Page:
The new doc explores a writer-editor partnership over 40 years in the making.
The working relationship between author Robert Caro and editor Robert Gottlieb, now over a half-century-long, has delivered five completed books with a sixth on the way. Judged by the numbers alone, that may not seem like an especially impressive output. However, the extraordinary amount of acclaim and influence these works have garnered tell a different story. One could convincingly mount a case for the two having the most significant author-editor relationship of our time. Perhaps even one to rival such legendary collaborators as Thomas Wolfe and Maxwell Perkins or T.S. Eliot and Ezra Pound.
Their union—and its literary accomplishments—is the subject of Turn Every Page: The Adventures of Robert Caro and Robert Gottlieb. It’s an entertaining new documentary from Lizzie Gottlieb (Robert’s daughter) that offers an intimate and entertaining look at the two men, their landmark works, and their ongoing efforts to bring their latest and presumably last project to completion.
Their story began in the early 1970s when Caro, then a writer for Newsday, began researching the largely unreported story of Robert Moses. Moses was the urban planner who literally and controversially shaped the growth and urban development of New York City. Along the way, he amassed an extraordinary amount of power and influence that he was not afraid to use. Caro began to convert his research into reams of text.
Meanwhile, Gottlieb was already a legend in the publishing industry, boasting such feats as not only discovering the manuscript for the then-unknown Joseph Heller’s Catch-22 but giving it its title as well. The initial manuscript, reportedly standing two feet high, ended up in the editor’s hands. Together, the two set about reducing it by about 350,000 words. The result, 1974’s The Power Broker, has been hailed as one of the great examinations of political power. It is frequently taught in schools and remains a perennial best-seller to this day.
Yet, as massive of an accomplishment as The Power Broker was, it almost pales in comparison to the work that would consume Caro for more than 40 years. The result, a deep-dive multi-part examination of the life and work of Lyndon Johnson, published its first volume in 1982. Over four decades later, the fifth and final chapter is still forthcoming. Allowed to work at his own pace without the pressure of publisher-enforced deadlines looming over him, Caro’s immersed himself in the most minute details of his subject. At one point, he moved to Texas for several years to examine first-hand the poverty that shaped Johnson and his thinking. He then reported the information in a manner that succeeded at being simultaneously informative and empathetic.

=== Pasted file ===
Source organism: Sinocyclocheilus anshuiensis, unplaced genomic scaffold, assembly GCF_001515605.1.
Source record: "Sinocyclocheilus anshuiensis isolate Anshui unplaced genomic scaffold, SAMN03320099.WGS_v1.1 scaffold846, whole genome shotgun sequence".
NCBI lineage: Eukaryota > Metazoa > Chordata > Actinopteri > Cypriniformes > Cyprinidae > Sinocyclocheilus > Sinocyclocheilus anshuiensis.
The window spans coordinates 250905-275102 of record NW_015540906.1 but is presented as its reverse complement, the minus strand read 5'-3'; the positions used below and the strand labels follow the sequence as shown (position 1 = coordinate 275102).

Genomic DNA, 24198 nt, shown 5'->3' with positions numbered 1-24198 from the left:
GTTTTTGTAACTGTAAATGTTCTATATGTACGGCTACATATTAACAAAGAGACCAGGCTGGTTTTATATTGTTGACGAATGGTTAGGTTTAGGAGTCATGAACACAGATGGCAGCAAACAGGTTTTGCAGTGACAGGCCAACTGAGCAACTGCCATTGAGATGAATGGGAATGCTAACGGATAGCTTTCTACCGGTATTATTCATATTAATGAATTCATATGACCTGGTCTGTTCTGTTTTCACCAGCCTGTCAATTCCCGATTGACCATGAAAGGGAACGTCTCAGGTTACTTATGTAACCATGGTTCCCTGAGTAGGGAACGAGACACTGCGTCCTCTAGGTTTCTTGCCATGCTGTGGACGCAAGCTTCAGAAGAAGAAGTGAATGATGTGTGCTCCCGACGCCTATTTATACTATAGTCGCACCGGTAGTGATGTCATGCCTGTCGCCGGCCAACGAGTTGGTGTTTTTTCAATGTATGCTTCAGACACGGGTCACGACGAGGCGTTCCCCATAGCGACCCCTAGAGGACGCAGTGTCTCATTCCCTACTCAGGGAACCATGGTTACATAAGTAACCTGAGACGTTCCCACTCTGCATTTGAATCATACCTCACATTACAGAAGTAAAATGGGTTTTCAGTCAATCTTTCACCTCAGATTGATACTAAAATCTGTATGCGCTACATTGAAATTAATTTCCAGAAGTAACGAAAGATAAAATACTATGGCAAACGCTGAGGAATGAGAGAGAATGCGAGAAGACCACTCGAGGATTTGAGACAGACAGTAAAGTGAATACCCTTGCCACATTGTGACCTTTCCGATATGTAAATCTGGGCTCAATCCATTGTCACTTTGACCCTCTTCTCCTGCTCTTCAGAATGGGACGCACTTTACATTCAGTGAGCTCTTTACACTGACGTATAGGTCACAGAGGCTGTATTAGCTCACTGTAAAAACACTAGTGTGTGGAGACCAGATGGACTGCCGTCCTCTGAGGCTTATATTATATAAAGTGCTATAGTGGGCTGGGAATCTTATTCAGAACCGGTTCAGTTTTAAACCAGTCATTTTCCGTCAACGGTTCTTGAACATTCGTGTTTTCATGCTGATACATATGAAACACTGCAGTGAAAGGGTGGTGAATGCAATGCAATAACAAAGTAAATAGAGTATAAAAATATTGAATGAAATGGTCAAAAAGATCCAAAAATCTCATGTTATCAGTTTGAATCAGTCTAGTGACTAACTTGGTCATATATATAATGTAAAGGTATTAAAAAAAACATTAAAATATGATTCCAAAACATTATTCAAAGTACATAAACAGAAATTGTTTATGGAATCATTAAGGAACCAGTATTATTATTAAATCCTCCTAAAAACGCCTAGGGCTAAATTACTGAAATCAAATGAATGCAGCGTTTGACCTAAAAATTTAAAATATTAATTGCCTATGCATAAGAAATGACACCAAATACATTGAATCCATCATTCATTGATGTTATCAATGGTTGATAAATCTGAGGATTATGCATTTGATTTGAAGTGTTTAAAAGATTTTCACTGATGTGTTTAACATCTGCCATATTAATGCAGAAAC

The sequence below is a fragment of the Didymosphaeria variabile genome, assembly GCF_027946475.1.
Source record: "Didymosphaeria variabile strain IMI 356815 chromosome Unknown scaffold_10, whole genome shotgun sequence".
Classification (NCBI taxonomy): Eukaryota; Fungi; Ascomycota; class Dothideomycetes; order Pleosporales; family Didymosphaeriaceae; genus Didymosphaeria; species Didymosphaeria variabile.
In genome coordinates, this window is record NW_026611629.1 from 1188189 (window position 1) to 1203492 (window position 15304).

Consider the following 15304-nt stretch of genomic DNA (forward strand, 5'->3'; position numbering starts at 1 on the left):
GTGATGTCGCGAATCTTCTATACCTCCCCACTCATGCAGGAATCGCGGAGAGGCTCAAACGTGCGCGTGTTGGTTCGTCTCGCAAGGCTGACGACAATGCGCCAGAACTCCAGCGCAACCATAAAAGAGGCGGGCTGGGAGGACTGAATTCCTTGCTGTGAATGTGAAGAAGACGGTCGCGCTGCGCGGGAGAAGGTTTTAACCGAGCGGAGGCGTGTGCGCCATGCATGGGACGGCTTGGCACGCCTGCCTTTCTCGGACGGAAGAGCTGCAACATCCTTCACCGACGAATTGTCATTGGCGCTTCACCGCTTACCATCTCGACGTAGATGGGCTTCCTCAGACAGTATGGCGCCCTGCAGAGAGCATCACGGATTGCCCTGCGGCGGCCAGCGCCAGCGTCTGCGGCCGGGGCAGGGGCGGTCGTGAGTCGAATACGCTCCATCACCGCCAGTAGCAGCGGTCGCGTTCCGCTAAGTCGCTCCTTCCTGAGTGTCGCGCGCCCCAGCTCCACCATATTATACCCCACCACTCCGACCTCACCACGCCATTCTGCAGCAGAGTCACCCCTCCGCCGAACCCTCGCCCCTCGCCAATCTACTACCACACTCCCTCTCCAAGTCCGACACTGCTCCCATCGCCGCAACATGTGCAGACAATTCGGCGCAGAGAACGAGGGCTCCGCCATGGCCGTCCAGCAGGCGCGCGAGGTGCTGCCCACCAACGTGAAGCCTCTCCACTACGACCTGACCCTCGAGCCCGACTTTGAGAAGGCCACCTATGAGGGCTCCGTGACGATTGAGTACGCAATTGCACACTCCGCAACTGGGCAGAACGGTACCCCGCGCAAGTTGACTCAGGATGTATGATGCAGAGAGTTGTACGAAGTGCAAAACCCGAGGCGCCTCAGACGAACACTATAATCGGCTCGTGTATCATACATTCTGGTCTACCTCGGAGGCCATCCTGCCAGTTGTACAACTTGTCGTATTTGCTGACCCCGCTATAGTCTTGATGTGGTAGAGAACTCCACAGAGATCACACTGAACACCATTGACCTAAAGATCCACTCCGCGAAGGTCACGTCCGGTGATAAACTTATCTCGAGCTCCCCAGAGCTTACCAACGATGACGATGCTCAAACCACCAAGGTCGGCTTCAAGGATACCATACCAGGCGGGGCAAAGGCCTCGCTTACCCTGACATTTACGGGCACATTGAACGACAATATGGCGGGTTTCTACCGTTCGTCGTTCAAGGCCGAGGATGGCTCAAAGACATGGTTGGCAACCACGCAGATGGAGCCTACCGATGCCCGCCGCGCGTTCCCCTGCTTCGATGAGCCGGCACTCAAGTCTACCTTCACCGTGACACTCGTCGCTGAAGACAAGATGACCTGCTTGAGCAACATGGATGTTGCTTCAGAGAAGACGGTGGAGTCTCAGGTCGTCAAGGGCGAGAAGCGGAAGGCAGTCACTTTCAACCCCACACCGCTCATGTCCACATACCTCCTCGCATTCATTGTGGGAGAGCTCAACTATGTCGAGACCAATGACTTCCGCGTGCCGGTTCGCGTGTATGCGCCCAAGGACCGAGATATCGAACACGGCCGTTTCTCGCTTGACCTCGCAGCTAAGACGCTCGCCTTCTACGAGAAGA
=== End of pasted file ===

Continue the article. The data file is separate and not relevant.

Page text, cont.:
[T]here is a certain edge to the proceedings that keeps the film from being too self-congratulatory.
Gottlieb filled his downtime waiting for Caro’s pages to arrive by editing the likes of Toni Morrison, Michael Crichton, Bob Dylan, Bill Clinton, and The New Yorker. He and Caron were clearly on the same page, but that did not keep the editor from doing what he needed to in order to make the results read better and cleaner. Debates between the two covered everything from the necessity of semicolons to Caro’s alleged overuse of the word “loom.”
Since the 2012 arrival of Caro’s fourth LBJ book, The Passage of Power, both Caro and Gottlieb published books chronicling their respective working processes–Gottlieb’s Avid Reader and Caro’s Working. In a sense, the younger Gottlieb’s film serves as a companion piece to those works. It examines the two men in a light that is undeniably favorable without ever becoming fawning.
The two discuss their respective methods and what happens when the time comes for them to collaborate on molding the manuscript into a completed work. For the most part, they’re interviewed separately. Towards the end, though, one brief sequence allows viewers to observe the duo together at work. While devoid of sound, for literary buffs—presumably the film’s target audience—this moment feels absolutely priceless.
It is true that Turn Every Page is mostly a celebration of its two subjects and their accomplishments. Still, there is a certain edge to the proceedings that keeps the film from being too self-congratulatory. Even as it celebrates Caro and Gottlieb’s storied careers, it implicitly acknowledges significant changes in publishing. The conditions that made these tremendous works possible essentially no longer exist in today’s climate.
The film also finds the two recognizing the most significant potential hurdle to completing the final LBJ book. The inescapable march of mortality looms large over the 91-year-old Gottlieb and 86-year-old Caro. As entertaining as Turn Every Page is—especially for those interested in literary matters in general and the Caro-Gottlieb collaborations in particular—this factor almost makes you wish it didn’t exist. Let those two get back to work while they still can.
You can dogear Turn Every Page: The Adventures of Robert Caro and Robert Gottlieb in select theatres now.